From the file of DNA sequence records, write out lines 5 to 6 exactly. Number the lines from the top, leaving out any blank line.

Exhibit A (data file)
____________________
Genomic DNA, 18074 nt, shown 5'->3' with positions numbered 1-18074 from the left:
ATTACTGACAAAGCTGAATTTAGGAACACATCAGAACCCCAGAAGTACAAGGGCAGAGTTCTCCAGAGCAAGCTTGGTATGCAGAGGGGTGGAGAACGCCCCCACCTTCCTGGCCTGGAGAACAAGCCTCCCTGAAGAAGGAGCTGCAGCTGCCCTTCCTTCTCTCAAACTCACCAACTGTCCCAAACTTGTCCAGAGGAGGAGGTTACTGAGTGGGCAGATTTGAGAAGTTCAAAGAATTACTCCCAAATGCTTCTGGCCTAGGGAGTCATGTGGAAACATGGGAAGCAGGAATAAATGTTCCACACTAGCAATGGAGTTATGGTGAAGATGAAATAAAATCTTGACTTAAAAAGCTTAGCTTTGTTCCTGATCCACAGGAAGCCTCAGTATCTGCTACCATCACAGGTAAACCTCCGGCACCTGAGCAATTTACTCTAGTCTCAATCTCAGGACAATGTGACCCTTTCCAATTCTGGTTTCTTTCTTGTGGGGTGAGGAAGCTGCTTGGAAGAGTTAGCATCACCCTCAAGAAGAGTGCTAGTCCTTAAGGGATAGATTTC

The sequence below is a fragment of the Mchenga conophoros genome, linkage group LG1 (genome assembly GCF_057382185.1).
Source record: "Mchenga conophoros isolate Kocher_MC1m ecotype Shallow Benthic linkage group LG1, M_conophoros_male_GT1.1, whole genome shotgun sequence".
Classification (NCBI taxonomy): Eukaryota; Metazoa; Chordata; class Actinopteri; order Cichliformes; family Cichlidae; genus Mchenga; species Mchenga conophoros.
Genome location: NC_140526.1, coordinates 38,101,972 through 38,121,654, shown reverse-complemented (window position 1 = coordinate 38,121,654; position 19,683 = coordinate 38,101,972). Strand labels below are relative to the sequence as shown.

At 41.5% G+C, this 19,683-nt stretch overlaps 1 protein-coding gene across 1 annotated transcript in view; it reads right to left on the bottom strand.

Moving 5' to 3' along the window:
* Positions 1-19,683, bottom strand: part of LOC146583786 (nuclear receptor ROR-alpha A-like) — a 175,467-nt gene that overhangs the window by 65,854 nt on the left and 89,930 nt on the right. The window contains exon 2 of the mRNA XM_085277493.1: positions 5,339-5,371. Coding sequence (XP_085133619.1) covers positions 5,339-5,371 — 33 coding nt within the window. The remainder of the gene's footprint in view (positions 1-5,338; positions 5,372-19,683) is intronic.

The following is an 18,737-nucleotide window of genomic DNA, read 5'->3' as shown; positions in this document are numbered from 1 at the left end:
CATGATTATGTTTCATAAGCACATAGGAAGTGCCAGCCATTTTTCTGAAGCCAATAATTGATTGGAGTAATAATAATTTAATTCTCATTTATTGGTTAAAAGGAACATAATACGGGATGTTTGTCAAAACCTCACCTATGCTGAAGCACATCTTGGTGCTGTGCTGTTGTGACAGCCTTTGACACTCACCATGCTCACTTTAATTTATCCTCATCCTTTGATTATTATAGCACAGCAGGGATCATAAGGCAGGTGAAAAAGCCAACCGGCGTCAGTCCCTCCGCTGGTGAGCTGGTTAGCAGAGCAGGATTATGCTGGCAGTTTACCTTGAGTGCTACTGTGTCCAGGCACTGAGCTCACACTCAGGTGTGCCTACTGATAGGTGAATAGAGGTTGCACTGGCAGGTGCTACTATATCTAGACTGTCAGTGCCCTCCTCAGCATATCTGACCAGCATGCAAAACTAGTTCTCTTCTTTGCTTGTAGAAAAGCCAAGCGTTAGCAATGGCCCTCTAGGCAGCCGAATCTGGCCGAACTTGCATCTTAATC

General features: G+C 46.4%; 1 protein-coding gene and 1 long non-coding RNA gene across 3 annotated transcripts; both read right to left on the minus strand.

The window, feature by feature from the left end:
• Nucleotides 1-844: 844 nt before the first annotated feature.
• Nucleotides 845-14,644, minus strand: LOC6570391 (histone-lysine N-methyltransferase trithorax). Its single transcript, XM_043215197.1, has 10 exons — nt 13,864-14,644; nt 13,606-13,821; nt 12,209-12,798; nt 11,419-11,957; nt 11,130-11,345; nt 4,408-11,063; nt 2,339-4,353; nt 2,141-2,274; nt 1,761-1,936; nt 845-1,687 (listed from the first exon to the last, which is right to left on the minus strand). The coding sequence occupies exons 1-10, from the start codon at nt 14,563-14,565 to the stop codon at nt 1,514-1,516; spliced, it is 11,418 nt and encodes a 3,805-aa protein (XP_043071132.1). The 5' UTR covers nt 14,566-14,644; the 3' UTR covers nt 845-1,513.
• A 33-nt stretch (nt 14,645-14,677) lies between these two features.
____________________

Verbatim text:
Classification (NCBI taxonomy): Eukaryota; Metazoa; Chordata; class Actinopteri; order Cichliformes; family Cichlidae; genus Mchenga; species Mchenga conophoros.
Genome location: NC_140526.1, coordinates 38,101,972 through 38,121,654, shown reverse-complemented (window position 1 = coordinate 38,121,654; position 19,683 = coordinate 38,101,972). Strand labels below are relative to the sequence as shown.